How the Sunspot Cycle Affects Us Here on Earth

The sunspot cycle is a natural occurrence every 11 years or so. It is the result of changes in the sun’s magnetic field. The solar cycle can affect us here on Earth, sometimes causing communications and electrical grid problems. We are currently in the developing stages of Solar Cycle 25, so we thought it would be an excellent space weather blog topic to talk about how the sunspot cycle affects us here on Earth.

As a side note, Cycle 25 is already beating projections, and it looks to be one of the more active cycles in recent memory. You’ll be hearing more about sunspots, solar flares, and auroras in the coming months! For the most part, there’s nothing to worry about — most of our experiences with the sunspot cycle are seen and not felt (the aurora borealis and aurora australis). But if you depend on GPS or satellite, knowing what the sun’s doing might be a good idea.

Let’s get started.

What is the sunspot cycle, and why does it occur?

The sunspot cycle is a periodic variation in the number of sunspots visible on the sun’s surface. Sunspots are dark regions that are cooler than the surrounding areas. They are caused by the sun’s magnetic field, which becomes more chaotic during peak sunspot activity.

The sunspot cycle occurs every 11 years, and scientists believe changes in the sun’s magnetic field are the cause. The sun’s magnetic field reverses every 22 years, which scientists believe causes the sunspot cycle. Overall, solar activity is quiet during the minimum and quite active during the peak.

How does the solar cycle affect us here on Earth?

The number of sunspots varies from year to year during a solar cycle, in most cases rising for the first 5-6 years, peaking, and then falling the following 5-6 years. The sunspot cycle affects us here on Earth in several ways. The most direct way is through changes in solar activity. Solar activity includes solar flares and coronal mass ejections (CMEs), with the radiation transported to Earth via the solar wind (see the above image).

These can disrupt communications, including radio and GPS signals, cause power outages, and damage electrical equipment. CMEs can also interact with Earth’s magnetic field, causing auroras (the Northern and Southern lights). The sunspot cycle may also affect the Earth’s climate, claim some scientists.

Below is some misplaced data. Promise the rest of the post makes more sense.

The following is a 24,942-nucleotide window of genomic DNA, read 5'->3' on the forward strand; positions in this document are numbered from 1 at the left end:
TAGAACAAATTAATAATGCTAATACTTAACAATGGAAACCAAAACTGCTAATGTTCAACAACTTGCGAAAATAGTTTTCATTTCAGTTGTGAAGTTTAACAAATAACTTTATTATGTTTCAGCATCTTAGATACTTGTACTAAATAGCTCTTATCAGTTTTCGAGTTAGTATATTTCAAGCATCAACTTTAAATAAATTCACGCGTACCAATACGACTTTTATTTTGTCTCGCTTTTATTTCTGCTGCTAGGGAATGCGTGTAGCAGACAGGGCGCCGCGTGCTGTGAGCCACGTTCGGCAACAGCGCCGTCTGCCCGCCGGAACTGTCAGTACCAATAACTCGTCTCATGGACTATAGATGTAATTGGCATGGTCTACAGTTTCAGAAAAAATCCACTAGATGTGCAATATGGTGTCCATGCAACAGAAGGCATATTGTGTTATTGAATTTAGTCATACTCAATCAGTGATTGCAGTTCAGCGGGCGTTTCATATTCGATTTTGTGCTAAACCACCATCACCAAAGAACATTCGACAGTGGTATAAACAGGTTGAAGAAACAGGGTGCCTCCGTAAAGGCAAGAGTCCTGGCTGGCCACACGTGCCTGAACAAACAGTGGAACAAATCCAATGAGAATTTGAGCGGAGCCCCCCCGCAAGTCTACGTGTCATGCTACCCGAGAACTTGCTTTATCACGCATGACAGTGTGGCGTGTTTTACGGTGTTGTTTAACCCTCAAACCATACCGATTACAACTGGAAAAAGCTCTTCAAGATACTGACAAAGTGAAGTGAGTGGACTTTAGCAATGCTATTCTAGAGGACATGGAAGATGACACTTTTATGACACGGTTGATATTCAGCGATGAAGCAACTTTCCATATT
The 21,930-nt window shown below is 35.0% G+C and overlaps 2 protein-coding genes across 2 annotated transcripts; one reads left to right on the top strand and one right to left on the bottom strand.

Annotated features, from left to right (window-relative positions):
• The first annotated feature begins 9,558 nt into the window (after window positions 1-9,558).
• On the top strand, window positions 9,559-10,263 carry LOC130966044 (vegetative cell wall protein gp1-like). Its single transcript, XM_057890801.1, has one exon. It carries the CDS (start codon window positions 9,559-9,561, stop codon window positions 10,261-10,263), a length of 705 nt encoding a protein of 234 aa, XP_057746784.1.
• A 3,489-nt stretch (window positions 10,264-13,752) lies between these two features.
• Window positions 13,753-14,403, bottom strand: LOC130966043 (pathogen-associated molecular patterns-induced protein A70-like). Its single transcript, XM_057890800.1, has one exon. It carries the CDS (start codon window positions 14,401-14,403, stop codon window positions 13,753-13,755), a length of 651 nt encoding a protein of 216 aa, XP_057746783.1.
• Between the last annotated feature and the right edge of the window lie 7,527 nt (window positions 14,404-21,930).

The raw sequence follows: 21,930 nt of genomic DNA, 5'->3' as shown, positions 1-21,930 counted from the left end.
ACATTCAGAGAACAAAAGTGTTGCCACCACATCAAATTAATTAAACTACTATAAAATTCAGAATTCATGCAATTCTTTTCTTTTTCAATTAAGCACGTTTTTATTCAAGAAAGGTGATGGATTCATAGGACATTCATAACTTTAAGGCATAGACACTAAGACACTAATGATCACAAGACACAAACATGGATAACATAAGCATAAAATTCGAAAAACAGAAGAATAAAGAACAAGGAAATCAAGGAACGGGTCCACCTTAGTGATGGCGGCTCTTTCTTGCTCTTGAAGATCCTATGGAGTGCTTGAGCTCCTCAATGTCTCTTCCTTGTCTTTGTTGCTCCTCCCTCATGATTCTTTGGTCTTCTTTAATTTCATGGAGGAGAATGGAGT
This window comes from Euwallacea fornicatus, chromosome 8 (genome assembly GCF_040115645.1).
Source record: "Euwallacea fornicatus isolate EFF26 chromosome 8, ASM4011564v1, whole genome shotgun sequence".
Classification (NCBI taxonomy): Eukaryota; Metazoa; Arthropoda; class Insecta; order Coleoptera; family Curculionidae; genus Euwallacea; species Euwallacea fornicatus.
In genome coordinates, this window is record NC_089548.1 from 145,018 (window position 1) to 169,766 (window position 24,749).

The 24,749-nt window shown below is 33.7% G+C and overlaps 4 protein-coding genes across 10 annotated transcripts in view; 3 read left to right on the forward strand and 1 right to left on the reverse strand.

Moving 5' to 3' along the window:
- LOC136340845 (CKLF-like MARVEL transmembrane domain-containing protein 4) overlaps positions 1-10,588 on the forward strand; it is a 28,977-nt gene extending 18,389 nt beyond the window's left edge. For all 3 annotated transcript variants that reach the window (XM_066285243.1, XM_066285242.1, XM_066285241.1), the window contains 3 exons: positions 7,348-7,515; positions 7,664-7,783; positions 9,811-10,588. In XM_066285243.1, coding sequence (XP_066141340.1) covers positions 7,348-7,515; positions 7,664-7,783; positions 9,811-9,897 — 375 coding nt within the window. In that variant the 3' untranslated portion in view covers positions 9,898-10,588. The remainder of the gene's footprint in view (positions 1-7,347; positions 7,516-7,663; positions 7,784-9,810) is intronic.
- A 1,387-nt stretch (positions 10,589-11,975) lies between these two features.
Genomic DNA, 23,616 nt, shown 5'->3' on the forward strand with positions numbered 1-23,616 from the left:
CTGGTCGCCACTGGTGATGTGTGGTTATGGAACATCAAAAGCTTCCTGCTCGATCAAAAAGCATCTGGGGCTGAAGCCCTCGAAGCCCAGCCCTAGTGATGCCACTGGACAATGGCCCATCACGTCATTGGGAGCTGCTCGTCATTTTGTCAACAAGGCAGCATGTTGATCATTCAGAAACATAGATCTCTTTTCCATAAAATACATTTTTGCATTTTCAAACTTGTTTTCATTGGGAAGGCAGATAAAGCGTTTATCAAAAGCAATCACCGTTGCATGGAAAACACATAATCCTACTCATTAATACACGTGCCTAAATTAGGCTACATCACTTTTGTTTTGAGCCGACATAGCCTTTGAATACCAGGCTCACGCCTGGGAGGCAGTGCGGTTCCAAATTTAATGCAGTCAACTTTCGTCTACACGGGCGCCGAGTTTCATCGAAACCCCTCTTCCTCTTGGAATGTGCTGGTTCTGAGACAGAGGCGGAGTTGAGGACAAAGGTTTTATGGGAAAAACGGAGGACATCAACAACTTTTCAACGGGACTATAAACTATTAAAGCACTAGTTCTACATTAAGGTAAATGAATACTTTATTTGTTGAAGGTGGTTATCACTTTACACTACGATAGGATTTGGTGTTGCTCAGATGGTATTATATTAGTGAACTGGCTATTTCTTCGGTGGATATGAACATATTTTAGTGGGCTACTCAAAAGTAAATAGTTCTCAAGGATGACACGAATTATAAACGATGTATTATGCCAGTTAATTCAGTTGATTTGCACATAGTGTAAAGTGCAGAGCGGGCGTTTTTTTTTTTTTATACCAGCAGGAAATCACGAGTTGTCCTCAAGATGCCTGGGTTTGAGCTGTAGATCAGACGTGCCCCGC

Changes in solar activity can influence the amount of sunlight that reaches the Earth. This can cause changes in atmospheric circulation patterns, affecting global climate.

What can businesses do to prepare for potential disruptions caused by the sunspot cycle?

The sunspot cycle happens when the sun’s surface becomes more active, causing sunspots to form, which produce solar flares — sometimes aimed at Earth. These flares — full of radiation — interfere with satellite signals, causing GPS systems to malfunction and disrupt satellite communications. The sunspot cycle causes disruptions to businesses that rely on GPS and satellite communications.

While the sunspot cycle is a natural phenomenon, businesses can take steps to prepare for potential disruptions. For example, companies that rely on GPS for navigation can develop backup systems that they can use in a sunspot-related outage.

Similarly, businesses that depend on satellite communications can work with their service providers to ensure backup systems.

why do sunspots appear dark

What is the Carrington Event?

The Carrington Event was a massive solar storm that took place in 1859. It is named after British astronomer Richard Carrington, who observed the sunspot (and by chance the flare, reportedly) that triggered the storm, the largest in at least the past 500 years.

While the first flare was massive and began in the waning days of August 1859 with disruptions to telegraph equipment, the main show waited until September 1.

That day Carrington began drawing a sunspot that appeared on the sun’s surface. This sunspot was huge and active, and it released a massive “earth-directed” flare during Carrington’s observation. This energy caused a huge magnetic disturbance on Earth, which resulted in auroras as far south as the tropics, reportedly so bright in some areas that birds chirped in the middle of the night, and laborers started work believing the sun came up.

Space science was almost non-exists in the mid-19th Century, so some mistook it for the Biblical end of the world. But Richard Carrington knew the cause.

The effects of the Carrington Event, considered to be the most powerful solar storm in recorded history, were substantial. It caused telegraph lines to spark and catch fire, knocking out telegraph services across North America and Europe. If a similar storm happened today, it would cause $1-2 trillion in damage.

Luckily, the chances of that happening are pretty small.

Are people affected by the solar cycle?

The sunspot cycle is a well-documented phenomenon, and there is no doubt that it affects our sun. But what about us? Are people affected by the sunspot cycle?

There is some evidence that the sunspot cycle may influence human behavior. For example, studies have shown that suicide rates tend to rise during sunspot peaks. There are also anecdotal reports of increased irritability and difficulty sleeping during sunspot activity.

So while the solar cycle may not be a significant factor in our lives, it appears that it can subtly influence our mood and behavior. It might not be entirely in your head if you feel off during sunspot activity.

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